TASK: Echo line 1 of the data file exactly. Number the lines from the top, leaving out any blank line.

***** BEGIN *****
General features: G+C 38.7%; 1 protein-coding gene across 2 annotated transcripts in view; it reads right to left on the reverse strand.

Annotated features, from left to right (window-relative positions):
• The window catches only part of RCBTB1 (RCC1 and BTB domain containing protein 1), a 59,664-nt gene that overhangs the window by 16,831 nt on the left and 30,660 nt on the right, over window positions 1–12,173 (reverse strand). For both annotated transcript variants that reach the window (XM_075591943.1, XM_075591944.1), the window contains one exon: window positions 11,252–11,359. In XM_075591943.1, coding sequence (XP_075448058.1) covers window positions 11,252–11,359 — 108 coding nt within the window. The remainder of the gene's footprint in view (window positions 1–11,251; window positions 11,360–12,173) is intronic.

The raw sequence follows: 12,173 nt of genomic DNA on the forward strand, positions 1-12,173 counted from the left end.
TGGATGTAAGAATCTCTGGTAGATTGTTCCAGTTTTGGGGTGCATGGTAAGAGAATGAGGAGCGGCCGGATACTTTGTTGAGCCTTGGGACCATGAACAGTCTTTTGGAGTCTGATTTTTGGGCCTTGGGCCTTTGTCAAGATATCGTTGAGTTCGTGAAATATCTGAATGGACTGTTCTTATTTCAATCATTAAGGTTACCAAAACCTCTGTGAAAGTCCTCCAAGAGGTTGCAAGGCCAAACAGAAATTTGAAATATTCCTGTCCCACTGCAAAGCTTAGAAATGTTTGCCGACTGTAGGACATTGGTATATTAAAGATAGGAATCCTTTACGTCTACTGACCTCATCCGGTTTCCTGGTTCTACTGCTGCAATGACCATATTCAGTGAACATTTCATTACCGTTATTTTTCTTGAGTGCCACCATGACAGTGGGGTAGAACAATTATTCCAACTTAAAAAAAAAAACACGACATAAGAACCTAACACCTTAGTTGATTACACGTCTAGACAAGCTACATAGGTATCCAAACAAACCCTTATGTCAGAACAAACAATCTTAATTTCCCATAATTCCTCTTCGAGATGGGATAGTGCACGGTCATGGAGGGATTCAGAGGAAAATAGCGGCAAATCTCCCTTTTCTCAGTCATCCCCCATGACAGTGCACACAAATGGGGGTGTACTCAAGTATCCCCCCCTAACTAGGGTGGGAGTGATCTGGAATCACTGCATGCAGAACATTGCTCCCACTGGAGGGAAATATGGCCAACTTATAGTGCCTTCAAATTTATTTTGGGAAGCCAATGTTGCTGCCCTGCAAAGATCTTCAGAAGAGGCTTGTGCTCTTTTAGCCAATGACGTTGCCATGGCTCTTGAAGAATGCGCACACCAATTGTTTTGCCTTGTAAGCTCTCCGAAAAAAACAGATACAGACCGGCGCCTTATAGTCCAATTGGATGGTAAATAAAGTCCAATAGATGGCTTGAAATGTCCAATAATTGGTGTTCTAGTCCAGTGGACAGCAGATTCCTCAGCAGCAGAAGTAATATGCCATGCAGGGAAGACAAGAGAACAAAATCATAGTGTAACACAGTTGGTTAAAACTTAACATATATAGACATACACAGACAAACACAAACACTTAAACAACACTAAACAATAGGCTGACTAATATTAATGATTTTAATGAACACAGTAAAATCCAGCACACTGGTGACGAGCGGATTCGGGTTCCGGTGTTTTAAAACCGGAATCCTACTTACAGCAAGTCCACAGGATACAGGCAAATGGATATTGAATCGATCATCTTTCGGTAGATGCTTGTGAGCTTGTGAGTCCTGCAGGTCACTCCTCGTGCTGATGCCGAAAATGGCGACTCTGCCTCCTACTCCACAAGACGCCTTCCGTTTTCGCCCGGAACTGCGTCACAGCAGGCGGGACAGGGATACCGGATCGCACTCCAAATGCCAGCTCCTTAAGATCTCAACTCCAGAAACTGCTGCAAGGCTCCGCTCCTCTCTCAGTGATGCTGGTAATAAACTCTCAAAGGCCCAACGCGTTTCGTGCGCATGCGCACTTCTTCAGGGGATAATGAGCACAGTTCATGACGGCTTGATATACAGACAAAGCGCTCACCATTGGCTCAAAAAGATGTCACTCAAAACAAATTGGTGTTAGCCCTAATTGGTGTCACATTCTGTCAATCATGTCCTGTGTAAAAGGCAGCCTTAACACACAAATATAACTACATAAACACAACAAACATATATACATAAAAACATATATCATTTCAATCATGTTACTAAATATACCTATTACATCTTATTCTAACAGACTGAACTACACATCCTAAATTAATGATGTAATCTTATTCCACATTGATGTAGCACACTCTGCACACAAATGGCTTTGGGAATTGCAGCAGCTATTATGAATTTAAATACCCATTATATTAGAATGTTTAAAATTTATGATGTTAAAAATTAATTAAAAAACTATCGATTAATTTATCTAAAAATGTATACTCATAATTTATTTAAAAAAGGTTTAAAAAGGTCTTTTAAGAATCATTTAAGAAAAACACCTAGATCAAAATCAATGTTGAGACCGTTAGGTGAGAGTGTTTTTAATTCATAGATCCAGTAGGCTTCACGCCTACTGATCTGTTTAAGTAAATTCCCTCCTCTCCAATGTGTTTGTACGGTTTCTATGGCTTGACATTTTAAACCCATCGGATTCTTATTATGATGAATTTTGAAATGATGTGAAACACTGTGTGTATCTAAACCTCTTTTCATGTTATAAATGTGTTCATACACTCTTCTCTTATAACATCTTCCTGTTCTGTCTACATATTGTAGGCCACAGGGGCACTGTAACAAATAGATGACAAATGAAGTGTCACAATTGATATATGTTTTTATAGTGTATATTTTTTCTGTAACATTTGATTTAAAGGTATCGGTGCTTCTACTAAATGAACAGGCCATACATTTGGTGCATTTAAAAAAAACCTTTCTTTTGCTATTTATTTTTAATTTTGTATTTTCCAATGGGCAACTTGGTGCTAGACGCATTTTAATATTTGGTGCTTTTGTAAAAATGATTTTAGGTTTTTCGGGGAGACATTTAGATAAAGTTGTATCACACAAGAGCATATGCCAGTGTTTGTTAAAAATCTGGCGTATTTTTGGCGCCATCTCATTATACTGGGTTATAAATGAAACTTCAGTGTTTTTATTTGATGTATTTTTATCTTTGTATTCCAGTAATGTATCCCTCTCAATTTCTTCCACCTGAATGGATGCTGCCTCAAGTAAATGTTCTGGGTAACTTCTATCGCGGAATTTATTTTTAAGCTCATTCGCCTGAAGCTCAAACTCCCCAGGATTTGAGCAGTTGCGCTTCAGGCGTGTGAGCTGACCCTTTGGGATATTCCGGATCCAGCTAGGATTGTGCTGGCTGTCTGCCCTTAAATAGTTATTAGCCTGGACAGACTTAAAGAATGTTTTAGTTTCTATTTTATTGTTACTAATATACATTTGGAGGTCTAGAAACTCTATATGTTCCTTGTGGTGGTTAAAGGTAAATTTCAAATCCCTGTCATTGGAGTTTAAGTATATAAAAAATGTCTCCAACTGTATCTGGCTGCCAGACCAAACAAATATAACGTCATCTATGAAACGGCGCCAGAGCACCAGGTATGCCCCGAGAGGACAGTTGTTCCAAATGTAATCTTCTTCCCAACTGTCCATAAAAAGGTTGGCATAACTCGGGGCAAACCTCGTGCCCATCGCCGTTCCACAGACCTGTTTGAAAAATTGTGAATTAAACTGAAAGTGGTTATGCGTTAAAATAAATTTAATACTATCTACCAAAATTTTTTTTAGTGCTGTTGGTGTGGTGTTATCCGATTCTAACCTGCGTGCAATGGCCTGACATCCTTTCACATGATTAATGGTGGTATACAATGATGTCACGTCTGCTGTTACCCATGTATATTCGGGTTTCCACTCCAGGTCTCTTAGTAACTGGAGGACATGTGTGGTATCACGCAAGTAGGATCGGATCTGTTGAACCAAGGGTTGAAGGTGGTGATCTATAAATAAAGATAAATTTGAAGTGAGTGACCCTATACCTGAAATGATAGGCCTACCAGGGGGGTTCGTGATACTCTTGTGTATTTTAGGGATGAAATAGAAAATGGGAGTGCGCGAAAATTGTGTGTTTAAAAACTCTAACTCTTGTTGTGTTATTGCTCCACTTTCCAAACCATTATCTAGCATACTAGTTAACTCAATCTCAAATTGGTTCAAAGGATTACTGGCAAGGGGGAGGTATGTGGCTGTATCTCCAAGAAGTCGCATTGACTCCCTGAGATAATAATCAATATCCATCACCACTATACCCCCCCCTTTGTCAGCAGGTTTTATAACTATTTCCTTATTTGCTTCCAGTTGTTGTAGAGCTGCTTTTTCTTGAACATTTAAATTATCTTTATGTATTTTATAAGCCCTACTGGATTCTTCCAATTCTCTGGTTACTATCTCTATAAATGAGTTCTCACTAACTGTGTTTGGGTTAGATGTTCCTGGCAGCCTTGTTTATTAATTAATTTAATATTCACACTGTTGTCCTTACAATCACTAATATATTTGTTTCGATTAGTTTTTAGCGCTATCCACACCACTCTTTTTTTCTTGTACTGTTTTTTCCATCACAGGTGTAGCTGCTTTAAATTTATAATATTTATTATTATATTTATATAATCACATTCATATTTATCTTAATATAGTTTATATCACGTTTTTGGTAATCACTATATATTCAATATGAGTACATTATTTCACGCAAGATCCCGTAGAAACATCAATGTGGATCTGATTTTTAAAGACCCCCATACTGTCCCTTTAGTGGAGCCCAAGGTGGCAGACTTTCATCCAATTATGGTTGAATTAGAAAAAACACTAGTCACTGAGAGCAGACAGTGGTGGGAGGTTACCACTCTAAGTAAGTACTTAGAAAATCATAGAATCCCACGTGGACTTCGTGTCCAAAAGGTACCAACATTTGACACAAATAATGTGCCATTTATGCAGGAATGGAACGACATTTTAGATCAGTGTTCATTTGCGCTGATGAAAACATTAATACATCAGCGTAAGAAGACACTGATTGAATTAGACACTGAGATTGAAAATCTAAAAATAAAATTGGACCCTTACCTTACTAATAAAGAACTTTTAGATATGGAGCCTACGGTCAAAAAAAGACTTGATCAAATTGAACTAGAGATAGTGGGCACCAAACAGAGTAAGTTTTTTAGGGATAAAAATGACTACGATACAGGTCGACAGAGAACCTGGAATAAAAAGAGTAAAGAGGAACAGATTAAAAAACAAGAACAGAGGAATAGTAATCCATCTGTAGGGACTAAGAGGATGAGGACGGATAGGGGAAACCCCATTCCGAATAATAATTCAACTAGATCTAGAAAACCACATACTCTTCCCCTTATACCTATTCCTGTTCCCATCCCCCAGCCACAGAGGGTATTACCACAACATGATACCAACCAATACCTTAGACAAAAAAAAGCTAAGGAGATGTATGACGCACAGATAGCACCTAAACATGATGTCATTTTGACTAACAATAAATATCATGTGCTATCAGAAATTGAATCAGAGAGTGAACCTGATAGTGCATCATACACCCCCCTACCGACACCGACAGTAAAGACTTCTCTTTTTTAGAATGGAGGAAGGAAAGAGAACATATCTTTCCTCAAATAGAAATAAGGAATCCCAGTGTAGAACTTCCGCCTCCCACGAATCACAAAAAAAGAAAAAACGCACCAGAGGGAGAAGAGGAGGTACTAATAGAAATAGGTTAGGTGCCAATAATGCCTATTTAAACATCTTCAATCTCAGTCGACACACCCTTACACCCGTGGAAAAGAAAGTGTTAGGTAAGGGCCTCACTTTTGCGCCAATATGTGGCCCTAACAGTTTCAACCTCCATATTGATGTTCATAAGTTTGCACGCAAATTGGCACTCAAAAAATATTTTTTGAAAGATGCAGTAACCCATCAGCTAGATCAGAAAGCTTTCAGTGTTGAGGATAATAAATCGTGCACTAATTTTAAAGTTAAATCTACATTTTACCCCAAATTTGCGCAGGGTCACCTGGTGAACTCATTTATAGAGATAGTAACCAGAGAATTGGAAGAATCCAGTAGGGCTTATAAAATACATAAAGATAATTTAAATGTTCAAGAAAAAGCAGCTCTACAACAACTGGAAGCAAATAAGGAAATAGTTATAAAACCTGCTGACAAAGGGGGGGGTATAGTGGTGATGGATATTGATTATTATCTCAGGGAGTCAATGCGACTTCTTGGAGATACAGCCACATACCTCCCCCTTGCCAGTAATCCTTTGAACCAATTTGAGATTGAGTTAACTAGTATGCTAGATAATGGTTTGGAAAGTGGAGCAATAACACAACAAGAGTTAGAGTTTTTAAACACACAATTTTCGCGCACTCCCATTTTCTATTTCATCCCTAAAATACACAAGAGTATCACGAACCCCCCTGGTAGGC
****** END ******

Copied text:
General features: G+C 38.7%; 1 protein-coding gene across 2 annotated transcripts in view; it reads right to left on the reverse strand.